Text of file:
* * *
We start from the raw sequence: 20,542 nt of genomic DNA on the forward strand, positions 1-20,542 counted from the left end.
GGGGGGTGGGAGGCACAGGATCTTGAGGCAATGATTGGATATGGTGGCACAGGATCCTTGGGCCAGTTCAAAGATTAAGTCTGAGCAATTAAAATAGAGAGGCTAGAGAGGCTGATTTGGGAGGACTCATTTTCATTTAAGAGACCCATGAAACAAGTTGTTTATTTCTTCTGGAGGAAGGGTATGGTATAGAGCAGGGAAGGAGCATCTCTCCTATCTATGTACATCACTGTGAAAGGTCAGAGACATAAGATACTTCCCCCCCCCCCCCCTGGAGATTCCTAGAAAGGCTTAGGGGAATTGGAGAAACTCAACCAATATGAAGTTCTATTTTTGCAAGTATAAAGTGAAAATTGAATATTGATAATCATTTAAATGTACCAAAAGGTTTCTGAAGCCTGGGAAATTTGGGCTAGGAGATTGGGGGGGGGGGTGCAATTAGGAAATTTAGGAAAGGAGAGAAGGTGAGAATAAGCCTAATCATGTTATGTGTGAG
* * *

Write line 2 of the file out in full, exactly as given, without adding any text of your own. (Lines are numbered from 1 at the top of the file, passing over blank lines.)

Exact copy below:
GGGGGGTGGGAGGCACAGGATCTTGAGGCAATGATTGGATATGGTGGCACAGGATCCTTGGGCCAGTTCAAAGATTAAGTCTGAGCAATTAAAATAGAGAGGCTAGAGAGGCTGATTTGGGAGGACTCATTTTCATTTAAGAGACCCATGAAACAAGTTGTTTATTTCTTCTGGAGGAAGGGTATGGTATAGAGCAGGGAAGGAGCATCTCTCCTATCTATGTACATCACTGTGAAAGGTCAGAGACATAAGATACTTCCCCCCCCCCCCCCTGGAGATTCCTAGAAAGGCTTAGGGGAATTGGAGAAACTCAACCAATATGAAGTTCTATTTTTGCAAGTATAAAGTGAAAATTGAATATTGATAATCATTTAAATGTACCAAAAGGTTTCTGAAGCCTGGGAAATTTGGGCTAGGAGATTGGGGGGGGGGGTGCAATTAGGAAATTTAGGAAAGGAGAGAAGGTGAGAATAAGCCTAATCATGTTATGTGTGAG